You Probably Didn’t Know All These Denim Definitions
This entry was posted on December 23, 2016.
You Probably Didn’t Know All These Denim Definitions Here we will discuss some denim definitions that you will see in this industry and on our Pacific Blue Denims website. We will list the most important ones and if you have any to add please feel free to email us and we will get that uploaded. This blog is for everyone, so please feel free to share.
*3×1 – Referring to the number of weft threads per warp thread, in which three threads cross every one (hence, 3×1 weave). Typically for denims 10.5oz or heavier
*2×1 – Referring to the number to weft threads per warp thread, in which 2 threads cross over 1 thread. Typically for denims or twill 10.5oz or lighter
*1st Quality or A Grade – Fabric that comes from the mill with a 5% or less defect rate.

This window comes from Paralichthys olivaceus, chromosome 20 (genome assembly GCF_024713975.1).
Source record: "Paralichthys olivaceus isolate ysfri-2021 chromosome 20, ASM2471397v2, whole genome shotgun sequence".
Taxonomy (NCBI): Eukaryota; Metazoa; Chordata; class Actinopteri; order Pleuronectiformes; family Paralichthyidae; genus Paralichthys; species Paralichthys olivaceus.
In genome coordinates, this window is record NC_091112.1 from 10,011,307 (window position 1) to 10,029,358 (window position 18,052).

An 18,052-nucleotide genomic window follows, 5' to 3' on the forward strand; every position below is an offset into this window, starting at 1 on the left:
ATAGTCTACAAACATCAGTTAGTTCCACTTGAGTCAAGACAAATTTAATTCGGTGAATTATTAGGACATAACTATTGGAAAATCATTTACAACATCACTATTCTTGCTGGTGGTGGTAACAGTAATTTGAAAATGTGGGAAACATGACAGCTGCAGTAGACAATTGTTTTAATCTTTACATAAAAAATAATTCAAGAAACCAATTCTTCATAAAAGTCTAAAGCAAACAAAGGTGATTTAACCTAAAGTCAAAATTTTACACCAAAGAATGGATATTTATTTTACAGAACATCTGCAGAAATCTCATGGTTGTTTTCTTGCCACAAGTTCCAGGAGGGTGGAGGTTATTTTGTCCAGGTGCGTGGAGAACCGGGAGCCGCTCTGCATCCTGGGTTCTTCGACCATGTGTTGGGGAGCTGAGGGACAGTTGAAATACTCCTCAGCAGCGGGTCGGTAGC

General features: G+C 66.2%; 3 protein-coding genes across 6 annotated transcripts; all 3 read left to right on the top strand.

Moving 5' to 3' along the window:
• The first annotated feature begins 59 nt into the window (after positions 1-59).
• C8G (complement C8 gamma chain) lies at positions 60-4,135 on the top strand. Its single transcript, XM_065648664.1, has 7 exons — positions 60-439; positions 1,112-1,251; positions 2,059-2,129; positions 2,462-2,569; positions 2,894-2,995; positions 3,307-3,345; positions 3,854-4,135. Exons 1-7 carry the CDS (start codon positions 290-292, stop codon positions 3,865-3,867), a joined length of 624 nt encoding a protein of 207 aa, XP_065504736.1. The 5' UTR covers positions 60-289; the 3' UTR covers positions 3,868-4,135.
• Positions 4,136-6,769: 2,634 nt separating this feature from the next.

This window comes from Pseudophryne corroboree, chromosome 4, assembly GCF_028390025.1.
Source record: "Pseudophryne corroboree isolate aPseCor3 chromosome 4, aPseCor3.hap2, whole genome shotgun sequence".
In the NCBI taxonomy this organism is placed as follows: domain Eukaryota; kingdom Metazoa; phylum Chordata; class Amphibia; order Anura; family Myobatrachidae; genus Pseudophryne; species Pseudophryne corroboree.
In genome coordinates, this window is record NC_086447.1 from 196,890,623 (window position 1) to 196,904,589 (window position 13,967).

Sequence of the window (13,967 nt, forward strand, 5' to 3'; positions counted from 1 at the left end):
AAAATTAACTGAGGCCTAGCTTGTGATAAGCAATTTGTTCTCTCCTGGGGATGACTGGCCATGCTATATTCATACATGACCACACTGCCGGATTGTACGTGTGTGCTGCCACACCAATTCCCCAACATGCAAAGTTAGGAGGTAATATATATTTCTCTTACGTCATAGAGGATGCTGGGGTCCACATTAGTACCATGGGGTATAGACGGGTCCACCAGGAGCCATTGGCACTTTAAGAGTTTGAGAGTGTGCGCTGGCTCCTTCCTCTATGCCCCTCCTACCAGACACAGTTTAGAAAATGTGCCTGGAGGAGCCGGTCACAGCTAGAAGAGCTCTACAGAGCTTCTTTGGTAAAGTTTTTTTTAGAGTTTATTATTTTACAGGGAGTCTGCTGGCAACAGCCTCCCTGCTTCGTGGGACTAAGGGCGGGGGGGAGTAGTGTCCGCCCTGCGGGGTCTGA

*2nd Quality or B Grade – Fabric that comes from the mill with a 5% to 20% defect rate
*Antique Indigo – An indigo denim that has a vintage looking tint to the indigo warp and/or weft.
*Bedford Cord – A fabric weave with ribs down the length of the fabric. The ribs can be any width. Looks like a corduroy, but without the brushed feel
*Broken-Weave – Compared to Left-Hand and Right-Hand, Broken-Weave is when the diagonal weave of the twill is intentionally reversed at every two warp ends to form an even design. As a result, the natural torque characteristic of regular twill weaves is reduced, eliminating the leg twist effect. When looked at closely you will see a zip-zag pattern.
*Chambray – Produced from cotton or synthetic fibers, chambray is a plain woven fabric with a 1×1 weave. It comes in a variety of colors and styles and mainly used for shirting.
*Chino – The classic chino is a 2×1 twill from 8oz to 10oz in khaki color. Now there are a variety of colors, but what is important is that the warp and weft are the same color.